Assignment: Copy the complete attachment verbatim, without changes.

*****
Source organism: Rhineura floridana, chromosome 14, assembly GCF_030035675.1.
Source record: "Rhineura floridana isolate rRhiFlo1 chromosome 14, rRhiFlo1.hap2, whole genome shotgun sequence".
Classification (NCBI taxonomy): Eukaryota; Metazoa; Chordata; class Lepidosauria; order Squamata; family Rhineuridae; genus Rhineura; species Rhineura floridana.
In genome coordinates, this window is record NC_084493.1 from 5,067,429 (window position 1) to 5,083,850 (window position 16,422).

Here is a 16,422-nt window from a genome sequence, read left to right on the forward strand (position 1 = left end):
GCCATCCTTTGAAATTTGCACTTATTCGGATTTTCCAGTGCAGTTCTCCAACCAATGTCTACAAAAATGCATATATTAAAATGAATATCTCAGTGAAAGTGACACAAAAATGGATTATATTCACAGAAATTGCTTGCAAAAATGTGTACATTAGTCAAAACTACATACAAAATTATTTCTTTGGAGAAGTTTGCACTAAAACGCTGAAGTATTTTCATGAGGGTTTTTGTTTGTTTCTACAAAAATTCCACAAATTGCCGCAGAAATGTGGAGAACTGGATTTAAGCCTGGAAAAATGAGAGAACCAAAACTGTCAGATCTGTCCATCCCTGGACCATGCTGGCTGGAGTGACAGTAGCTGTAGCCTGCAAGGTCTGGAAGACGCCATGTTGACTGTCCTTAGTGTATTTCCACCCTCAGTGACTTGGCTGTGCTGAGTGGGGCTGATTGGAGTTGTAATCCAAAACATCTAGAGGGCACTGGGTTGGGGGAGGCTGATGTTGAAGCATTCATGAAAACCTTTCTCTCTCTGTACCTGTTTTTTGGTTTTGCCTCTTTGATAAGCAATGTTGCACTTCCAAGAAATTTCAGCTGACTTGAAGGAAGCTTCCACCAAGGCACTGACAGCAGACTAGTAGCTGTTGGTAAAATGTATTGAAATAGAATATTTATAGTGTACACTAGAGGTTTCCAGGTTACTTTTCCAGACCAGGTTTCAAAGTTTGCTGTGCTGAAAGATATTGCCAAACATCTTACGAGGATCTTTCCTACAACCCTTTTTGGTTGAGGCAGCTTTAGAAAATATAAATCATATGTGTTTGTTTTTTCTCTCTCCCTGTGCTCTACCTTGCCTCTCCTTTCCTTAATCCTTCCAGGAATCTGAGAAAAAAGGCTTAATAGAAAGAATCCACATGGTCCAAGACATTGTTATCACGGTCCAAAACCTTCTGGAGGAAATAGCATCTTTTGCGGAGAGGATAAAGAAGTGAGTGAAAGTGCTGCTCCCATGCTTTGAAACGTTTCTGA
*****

Source organism: Rhineura floridana, chromosome 14, assembly GCF_030035675.1.
Source record: "Rhineura floridana isolate rRhiFlo1 chromosome 14, rRhiFlo1.hap2, whole genome shotgun sequence".
Classification (NCBI taxonomy): Eukaryota; Metazoa; Chordata; class Lepidosauria; order Squamata; family Rhineuridae; genus Rhineura; species Rhineura floridana.
In genome coordinates, this window is record NC_084493.1 from 5,067,429 (window position 1) to 5,083,850 (window position 16,422).

Here is a 16,422-nt window from a genome sequence, read left to right on the forward strand (position 1 = left end):
GCCATCCTTTGAAATTTGCACTTATTCGGATTTTCCAGTGCAGTTCTCCAACCAATGTCTACAAAAATGCATATATTAAAATGAATATCTCAGTGAAAGTGACACAAAAATGGATTATATTCACAGAAATTGCTTGCAAAAATGTGTACATTAGTCAAAACTACATACAAAATTATTTCTTTGGAGAAGTTTGCACTAAAACGCTGAAGTATTTTCATGAGGGTTTTTGTTTGTTTCTACAAAAATTCCACAAATTGCCGCAGAAATGTGGAGAACTGGATTTAAGCCTGGAAAAATGAGAGAACCAAAACTGTCAGATCTGTCCATCCCTGGACCATGCTGGCTGGAGTGACAGTAGCTGTAGCCTGCAAGGTCTGGAAGACGCCATGTTGACTGTCCTTAGTGTATTTCCACCCTCAGTGACTTGGCTGTGCTGAGTGGGGCTGATTGGAGTTGTAATCCAAAACATCTAGAGGGCACTGGGTTGGGGGAGGCTGATGTTGAAGCATTCATGAAAACCTTTCTCTCTCTGTACCTGTTTTTTGGTTTTGCCTCTTTGATAAGCAATGTTGCACTTCCAAGAAATTTCAGCTGACTTGAAGGAAGCTTCCACCAAGGCACTGACAGCAGACTAGTAGCTGTTGGTAAAATGTATTGAAATAGAATATTTATAGTGTACACTAGAGGTTTCCAGGTTACTTTTCCAGACCAGGTTTCAAAGTTTGCTGTGCTGAAAGATATTGCCAAACATCTTACGAGGATCTTTCCTACAACCCTTTTTGGTTGAGGCAGCTTTAGAAAATATAAATCATATGTGTTTGTTTTTTCTCTCTCCCTGTGCTCTACCTTGCCTCTCCTTTCCTTAATCCTTCCAGGAATCTGAGAAAAAAGGCTTAATAGAAAGAATCCACATGGTCCAAGACATTGTTATCACGGTCCAAAACCTTCTGGAGGAAATAGCATCTTTTGCGGAGAGGATAAAGAAGTGAGTGAAAGTGCTGCTCCCATGCTTTGAAACGTTTCTGA